When traveling through Washington, D.C., the monuments and history alone can monopolize your time. All that sightseeing can take a giant toll on your feet.
The Smithsonian, much like the Louvre in Paris, is something you shouldn't miss even if you have only one day in town. Your best bet for pacing out your day is to find a place to sit every once and a while. And, if you can soak in the science, history, and culture of the District while doing it, you have won. A brilliant option is the Albert Einstein Planetarium.
The planetarium is one of the many highlights of the Smithsonian National Air and Space Museum. All you need to do is pick a seat in one of the 233 seats in the completely revamped Albert Einstein Planetarium on the second floor of the National Mall building and look up.
In 2014, a new ultra-high quality Full Dome Digital System was installed in the planetarium. The projection system is 16 times the resolution of HD, providing an exceptional level of detail, clarity, contrast, brightness, and color saturation. The renovation also featured a new state-of-the-art, immersive digital sound system.
The Definiti projection system is a workhorse, playing at least 17 shows in the planetarium each day. The new projectors get so hot that there’s a small corridor built just behind the theater walls to keep the air cool and circulated.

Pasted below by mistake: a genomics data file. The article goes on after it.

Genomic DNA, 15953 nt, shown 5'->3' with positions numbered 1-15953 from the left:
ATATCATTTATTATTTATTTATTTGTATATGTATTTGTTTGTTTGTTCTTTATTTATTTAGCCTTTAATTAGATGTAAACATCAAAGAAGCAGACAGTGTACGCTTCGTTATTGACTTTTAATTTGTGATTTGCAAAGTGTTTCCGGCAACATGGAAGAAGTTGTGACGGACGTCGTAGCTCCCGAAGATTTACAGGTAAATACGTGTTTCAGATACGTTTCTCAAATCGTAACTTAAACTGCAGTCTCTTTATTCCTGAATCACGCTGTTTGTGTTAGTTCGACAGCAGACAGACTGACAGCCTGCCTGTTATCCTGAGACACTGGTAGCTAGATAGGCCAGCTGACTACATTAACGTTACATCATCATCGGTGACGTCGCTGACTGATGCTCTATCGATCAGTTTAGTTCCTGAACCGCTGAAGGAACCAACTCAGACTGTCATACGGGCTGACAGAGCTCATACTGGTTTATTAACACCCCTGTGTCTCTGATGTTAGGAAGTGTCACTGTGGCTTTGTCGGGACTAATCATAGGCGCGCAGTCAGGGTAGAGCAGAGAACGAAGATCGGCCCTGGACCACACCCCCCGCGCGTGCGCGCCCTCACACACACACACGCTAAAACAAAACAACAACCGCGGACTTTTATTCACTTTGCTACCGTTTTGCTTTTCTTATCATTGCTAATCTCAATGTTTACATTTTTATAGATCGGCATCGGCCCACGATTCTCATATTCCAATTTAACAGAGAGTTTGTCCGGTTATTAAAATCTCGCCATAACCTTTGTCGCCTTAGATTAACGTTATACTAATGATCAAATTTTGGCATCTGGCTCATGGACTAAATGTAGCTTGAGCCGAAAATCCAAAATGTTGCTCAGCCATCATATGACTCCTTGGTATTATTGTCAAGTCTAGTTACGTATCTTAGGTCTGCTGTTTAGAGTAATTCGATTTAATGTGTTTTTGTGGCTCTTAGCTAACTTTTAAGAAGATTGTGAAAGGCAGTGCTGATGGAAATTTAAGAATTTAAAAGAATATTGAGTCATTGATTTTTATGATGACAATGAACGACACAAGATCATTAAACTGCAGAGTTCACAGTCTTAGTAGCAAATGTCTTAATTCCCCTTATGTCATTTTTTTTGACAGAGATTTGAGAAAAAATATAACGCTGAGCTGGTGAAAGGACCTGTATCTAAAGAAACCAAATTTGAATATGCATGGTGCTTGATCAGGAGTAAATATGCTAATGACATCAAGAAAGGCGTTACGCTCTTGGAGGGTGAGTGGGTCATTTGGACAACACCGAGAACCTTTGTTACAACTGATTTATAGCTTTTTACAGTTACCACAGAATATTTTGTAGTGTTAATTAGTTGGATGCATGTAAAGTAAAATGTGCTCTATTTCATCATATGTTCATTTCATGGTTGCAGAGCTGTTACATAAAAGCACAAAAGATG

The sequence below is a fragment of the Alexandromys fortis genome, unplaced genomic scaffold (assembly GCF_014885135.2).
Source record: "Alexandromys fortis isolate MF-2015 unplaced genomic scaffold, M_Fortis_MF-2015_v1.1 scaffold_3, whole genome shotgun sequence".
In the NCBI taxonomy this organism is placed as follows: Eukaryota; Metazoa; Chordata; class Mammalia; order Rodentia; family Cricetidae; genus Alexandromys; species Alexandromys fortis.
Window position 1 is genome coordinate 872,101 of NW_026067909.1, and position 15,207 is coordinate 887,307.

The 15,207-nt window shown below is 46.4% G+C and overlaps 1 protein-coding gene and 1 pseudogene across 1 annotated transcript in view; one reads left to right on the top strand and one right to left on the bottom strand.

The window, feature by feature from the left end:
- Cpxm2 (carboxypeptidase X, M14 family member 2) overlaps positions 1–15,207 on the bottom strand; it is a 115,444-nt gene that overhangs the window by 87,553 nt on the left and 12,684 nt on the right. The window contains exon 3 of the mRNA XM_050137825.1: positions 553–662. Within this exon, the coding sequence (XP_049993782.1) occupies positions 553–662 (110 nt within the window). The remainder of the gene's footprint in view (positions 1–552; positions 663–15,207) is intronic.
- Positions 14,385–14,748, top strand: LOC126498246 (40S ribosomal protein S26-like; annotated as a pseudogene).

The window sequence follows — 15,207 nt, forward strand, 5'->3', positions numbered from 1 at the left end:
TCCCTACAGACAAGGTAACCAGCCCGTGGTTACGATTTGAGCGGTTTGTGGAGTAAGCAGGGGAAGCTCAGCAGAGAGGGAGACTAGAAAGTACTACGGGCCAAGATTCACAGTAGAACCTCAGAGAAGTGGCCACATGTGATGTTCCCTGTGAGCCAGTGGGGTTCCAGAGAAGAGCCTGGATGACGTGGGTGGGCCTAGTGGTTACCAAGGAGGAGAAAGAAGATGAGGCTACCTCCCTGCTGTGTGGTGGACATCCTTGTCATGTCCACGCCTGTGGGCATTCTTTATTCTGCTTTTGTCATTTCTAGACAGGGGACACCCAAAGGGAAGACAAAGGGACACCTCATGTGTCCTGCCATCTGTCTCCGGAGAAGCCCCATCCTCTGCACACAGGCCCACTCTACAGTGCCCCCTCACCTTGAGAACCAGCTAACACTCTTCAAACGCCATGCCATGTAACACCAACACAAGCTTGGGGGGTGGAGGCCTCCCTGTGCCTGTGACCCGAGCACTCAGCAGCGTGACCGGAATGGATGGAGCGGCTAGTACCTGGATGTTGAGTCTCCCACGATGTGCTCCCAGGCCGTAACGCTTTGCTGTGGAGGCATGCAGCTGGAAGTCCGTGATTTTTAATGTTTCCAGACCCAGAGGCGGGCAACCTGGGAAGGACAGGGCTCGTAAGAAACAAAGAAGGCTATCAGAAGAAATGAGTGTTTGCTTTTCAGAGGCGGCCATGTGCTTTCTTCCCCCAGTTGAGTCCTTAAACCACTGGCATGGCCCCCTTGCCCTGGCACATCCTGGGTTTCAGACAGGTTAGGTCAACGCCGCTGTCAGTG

The planetarium was closed to the public for about two weeks when it got its biggest upgrade since the theater went digital in 2002. Carpeting and seats, which had been in use since the museum opened in 1976, were ripped out and replaced.
The planetarium is a great idea for a sweltering summer day, snow day or day of rain and misery outdoors. Most shows are geared for all ages. You can bring your stroller inside the theater. Parents recommend sitting in the back rows for the best views.
The daily show is usually a journey through time and space showing the night sky in Washington, D.C. The show is usually curated live and lasts less than a half hour.
Returning museum guests from prior to 2014 will certainly notice a difference from the lo-fi of the past to the current projection system when going to see a show like "Dark Universe." As galaxies form in the beginning of the universe, they become a subtle black and gray web of stars that benefits greatly from the projector’s sharp contrast. While narrator Neil deGrasse Tyson describes the way light waves stretch as they travel through the universe, the dome seems to seize up as the redshifted beams pull the sky apart.
"To Space & Back" is another show that showcases the myriad technologies astronomers and astronauts use to explore the universe, and how those engineering marvels are adapted to benefit life on earth. One invention, a laser developed to study earth’s atmosphere, is now used in surgery to clear blocked arteries.
IMAX Combo Ticket
If you buy a ticket for the planetarium, for a reduced fee you may also see an IMAX movie with the combination ticket discount.